New EPA Survey Highlights Wastewater Infrastructure Needs to Protect Waterbodies in Communities Across the Country


    WASHINGTON Yesterday, May 13, the U.S. Environmental Protection Agency transmitted a report to Congress outlining clean water infrastructure investments—including wastewater and stormwater system upgrades—that are needed over the next 20 years. Through the Clean Watersheds Needs Survey, states and U.S. territories report on future capital costs or investment needs to maintain and modernize publicly owned wastewater treatment works, stormwater infrastructure, nonpoint source control, and decentralized wastewater treatment systems like septic tanks. These investments are essential to supporting the Clean Water Act’s goal that our nation’s waters are fishable and swimmable.

    The 2022 survey represents the most recent comprehensive and robust report on wastewater, stormwater, and other clean water infrastructure needs in the U.S., and shows that at least $630 billion will be needed over the next 20 years to protect our nation’s waterbodies.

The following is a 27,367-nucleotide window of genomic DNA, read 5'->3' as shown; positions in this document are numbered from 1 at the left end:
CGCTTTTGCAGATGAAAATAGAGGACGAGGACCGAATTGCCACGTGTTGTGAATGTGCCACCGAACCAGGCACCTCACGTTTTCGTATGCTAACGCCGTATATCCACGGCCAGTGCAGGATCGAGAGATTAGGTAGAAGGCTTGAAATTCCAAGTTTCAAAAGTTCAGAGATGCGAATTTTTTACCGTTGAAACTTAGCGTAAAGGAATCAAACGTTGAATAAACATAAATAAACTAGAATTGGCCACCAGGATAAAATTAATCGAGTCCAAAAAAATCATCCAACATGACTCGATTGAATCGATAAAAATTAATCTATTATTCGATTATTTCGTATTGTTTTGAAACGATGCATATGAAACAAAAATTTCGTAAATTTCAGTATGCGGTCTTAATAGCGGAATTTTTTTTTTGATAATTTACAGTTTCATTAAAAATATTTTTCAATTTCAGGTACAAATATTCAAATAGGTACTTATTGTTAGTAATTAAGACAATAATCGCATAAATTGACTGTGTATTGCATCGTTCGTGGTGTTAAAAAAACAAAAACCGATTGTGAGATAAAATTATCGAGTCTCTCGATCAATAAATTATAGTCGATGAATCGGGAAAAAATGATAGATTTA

“Protecting our nations waterways is vital for healthy communities. They provide sources of drinking water, support farming, power economic opportunity and transport and allow for recreation and fishing,” said Acting Assistant Administrator for Water Bruno Pigott. “This survey is an important estimate of needs that is based on information collected from the communities themselves. President Biden has secured the largest investments in history for water infrastructure, putting America in a strong position to help local systems protect our nation’s water quality.”

    EPA has many federal funding resources available for communities and utilities to improve vital drinking water and wastewater infrastructure. President Biden’s Bipartisan Infrastructure Law provides a historic $50 billion investment in upgrading critical water infrastructure – with almost $13 billion going to wastewater and stormwater management. EPA’s Clean Water State Revolving fund has supported over $160 billion in infrastructure since its inception in 1987, and EPA’s Water Infrastructure Finance and Innovation Act (WIFIA) program has issued over $43 billion in financing for water infrastructure projects since 2018.